Initial process settings are stored as a recipe and are downloaded to the machines, setting up the line at the touch of a button. The new ServoForm uses Allen-Bradley PowerFlex variable-speed drives combined with Allen-Bradley Kinetix servo drives to adjust and synchronise the various movements of the head, pistons and mould circuit for maximum precision and efficient continuous operation. As well as recipe control, the PAC and HMI provide full process visualisation, including real-time historical trending plus alarm management and history.
As well as more effective process-variable control, the machine’s washout cycle has also been automated. In the older machines, trays were manually positioned between the depositor heads and moulds prior to washout with hot water, now they come in automatically, controlled by the PAC, removing the last remaining major labour element from the machine.
According to Keith Graham, marketing manager at Baker Perkins: “As well as the outstanding machine and line performance we can offer, we are also committed to offering the best possible service. We never want to be in a position where we cannot service our machines, so with its international network, Rockwell Automation is our preferred automation provider.”[Page Break]
Model-based engineering reduces costs, increases throughput
When carrying plant optimisation projects, PSE uses its proprietary model-based engineering approaches to reduce costs, increase throughput or quality and support capital decisions.
Model-based engineering uses detailed predictive models of the process (or key elements of it) to identify significant improvements. These often do not involve capital expenditure: they may identify actions as simple as changing process operating temperature and pressure, or implementing a new seeding policy for a crystallisation process.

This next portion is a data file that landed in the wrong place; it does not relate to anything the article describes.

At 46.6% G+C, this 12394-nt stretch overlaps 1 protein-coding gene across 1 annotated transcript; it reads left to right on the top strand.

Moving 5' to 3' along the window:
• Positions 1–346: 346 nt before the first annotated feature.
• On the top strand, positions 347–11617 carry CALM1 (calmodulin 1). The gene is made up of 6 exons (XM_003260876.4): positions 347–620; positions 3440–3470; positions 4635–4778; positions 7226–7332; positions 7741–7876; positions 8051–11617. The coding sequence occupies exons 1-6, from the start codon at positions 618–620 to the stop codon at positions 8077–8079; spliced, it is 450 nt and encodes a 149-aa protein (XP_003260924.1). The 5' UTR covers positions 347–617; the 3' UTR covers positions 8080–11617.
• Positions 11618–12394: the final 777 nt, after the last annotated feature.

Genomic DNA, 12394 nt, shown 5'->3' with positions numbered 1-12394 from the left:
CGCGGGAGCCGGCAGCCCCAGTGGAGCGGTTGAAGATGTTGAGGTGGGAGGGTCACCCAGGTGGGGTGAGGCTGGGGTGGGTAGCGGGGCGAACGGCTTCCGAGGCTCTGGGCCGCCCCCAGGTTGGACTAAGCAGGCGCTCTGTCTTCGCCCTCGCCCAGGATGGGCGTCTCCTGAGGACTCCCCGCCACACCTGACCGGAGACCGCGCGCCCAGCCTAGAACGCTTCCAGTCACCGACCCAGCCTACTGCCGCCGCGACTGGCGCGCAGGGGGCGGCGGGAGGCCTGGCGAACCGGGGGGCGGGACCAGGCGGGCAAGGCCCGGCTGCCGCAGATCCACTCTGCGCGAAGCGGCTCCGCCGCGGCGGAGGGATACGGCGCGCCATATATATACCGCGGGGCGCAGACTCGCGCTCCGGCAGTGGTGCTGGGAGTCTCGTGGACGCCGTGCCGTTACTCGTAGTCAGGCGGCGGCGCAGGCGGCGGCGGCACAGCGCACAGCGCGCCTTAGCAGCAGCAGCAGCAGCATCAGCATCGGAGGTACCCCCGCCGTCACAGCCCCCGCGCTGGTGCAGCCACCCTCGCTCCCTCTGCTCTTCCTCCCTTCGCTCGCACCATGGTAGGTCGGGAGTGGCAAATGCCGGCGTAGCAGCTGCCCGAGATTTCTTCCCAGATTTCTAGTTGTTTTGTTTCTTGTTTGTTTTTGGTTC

In many cases the same model can be used for many different investigations, or applied on a regular basis as market conditions change, generating multiple return on investment in modelling activities.
In terms of benefits, modelling can often identify ways to achieve the following without significant capital expenditure: reduce costs and improve quality - one customer’s polymer process batch time was reduced by 35 per cent; increase throughput or quality; reduce energy costs; reduce raw material costs; improve return on capital employed; extend catalyst life, reducing cost; and enhance compliance with environmental or safety requirements.
PSE recently carried out a model-based engineering project on one of Samsung Petrochemicals’ purified terephthalic acid (PTA) plants in Korea. The company has long experience with this product and used a set of high-fidelity process models and advanced methodologies for the detailed modelling and optimisation of the process itself.
The two companies are expecting a reduction in paraxylene consumption that could save up to €1 million/y, a reduction of up to 15% in acetic acid consumption – saving a similar amount, and better optimisation of operating conditions – allowing more raw material flexibility.
Model-based engineering can also be used in the re-design of equipment for changing production, for example to establish optimal impeller design and nozzle placement.